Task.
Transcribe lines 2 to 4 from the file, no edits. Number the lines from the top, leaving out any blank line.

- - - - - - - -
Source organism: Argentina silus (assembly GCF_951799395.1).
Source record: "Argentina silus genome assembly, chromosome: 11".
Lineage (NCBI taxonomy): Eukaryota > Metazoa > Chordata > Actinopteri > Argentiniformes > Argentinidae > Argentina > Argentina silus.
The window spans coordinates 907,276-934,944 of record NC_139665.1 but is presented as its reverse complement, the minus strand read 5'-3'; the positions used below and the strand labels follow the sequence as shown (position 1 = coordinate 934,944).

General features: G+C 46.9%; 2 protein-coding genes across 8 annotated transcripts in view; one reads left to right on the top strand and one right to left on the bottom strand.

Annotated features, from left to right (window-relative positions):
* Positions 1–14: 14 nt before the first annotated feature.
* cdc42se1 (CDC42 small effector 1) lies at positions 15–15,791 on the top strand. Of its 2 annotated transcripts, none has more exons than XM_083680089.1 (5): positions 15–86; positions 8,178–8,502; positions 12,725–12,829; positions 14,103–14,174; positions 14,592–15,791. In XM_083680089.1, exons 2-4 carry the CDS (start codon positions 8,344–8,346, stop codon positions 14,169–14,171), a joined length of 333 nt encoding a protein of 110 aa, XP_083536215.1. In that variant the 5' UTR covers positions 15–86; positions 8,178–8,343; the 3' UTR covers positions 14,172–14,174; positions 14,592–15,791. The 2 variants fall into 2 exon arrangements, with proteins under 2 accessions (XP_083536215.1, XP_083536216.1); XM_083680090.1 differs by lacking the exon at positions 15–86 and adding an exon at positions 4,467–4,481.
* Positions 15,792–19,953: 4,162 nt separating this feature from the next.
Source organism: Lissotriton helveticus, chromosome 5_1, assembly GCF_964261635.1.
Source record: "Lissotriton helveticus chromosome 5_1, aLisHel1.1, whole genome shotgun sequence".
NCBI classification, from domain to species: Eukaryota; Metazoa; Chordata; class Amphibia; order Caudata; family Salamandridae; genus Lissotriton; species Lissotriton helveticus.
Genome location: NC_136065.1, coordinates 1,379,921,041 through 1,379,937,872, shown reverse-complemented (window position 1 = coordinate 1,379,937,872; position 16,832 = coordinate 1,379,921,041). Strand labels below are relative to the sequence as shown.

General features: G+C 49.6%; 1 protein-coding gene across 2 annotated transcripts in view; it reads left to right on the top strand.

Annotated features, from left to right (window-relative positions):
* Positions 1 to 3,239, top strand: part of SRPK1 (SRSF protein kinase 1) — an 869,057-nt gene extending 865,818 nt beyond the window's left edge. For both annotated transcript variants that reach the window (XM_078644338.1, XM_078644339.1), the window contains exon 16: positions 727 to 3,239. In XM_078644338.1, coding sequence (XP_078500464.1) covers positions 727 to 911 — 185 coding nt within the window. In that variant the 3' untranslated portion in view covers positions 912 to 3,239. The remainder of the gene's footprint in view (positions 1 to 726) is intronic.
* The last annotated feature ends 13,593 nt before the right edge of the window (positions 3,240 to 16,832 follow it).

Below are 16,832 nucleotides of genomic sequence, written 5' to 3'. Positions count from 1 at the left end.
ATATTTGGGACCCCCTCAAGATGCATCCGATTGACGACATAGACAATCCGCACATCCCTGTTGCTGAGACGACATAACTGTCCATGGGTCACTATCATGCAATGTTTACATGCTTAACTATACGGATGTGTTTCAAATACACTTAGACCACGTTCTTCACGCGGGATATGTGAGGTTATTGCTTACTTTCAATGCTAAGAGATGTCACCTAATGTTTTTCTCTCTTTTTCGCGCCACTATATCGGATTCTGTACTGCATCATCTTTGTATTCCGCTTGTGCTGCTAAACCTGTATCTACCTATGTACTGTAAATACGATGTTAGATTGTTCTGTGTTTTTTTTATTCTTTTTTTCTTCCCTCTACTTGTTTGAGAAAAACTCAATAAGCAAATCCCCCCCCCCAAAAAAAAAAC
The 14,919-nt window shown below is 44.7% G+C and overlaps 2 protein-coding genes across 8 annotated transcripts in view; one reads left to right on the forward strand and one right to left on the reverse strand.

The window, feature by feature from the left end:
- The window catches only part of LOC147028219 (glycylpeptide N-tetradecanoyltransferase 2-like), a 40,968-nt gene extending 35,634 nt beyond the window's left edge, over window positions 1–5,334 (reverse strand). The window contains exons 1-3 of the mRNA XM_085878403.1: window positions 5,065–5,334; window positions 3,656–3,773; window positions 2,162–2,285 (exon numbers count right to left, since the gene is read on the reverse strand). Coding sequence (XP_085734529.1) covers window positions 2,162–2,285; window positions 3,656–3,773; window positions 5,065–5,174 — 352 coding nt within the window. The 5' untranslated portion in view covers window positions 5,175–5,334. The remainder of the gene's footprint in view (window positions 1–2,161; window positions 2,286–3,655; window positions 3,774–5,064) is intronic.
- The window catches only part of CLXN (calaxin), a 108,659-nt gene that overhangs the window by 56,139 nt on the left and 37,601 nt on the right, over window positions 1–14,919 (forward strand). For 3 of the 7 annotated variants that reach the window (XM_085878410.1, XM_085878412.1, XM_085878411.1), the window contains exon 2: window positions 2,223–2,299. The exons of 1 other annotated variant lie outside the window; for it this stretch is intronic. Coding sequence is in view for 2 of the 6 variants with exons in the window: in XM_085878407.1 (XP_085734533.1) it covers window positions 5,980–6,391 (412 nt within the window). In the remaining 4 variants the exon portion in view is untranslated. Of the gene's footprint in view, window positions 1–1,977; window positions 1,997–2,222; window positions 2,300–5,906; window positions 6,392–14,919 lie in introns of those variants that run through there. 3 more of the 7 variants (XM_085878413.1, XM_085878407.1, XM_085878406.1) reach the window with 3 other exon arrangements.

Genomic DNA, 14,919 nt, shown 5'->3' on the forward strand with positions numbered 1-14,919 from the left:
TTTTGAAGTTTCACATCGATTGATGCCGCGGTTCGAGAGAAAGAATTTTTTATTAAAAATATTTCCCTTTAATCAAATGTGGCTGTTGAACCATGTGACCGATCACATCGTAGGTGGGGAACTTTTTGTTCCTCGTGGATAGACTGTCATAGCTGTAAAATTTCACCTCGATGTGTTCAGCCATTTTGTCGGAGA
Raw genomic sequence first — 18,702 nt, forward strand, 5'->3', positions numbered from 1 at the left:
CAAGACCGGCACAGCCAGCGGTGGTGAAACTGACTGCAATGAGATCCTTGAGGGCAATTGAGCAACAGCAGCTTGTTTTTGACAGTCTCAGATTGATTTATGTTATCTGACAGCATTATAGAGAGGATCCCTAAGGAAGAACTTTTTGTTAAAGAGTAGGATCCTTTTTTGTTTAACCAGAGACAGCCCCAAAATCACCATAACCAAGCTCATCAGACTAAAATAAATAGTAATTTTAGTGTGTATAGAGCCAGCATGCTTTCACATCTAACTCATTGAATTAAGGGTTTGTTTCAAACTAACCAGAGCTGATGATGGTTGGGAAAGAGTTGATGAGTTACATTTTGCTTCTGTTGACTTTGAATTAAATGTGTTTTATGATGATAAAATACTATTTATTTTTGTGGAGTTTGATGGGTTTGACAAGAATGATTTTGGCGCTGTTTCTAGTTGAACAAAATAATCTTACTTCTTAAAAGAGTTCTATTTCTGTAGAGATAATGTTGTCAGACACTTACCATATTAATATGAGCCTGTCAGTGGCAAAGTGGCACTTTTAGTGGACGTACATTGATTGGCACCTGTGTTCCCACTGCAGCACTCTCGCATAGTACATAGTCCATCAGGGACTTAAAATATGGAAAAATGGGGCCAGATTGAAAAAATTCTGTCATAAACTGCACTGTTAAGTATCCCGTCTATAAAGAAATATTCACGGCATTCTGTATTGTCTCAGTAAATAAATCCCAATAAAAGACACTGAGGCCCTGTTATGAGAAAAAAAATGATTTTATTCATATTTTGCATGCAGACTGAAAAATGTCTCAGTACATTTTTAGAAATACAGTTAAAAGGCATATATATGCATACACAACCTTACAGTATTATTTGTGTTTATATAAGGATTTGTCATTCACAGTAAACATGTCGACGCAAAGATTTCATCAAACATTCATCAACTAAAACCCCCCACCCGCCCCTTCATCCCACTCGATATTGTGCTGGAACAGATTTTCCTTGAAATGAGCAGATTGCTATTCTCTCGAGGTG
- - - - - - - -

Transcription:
Source record: "Argentina silus genome assembly, chromosome: 11".
Lineage (NCBI taxonomy): Eukaryota > Metazoa > Chordata > Actinopteri > Argentiniformes > Argentinidae > Argentina > Argentina silus.
The window spans coordinates 907,276-934,944 of record NC_139665.1 but is presented as its reverse complement, the minus strand read 5'-3'; the positions used below and the strand labels follow the sequence as shown (position 1 = coordinate 934,944).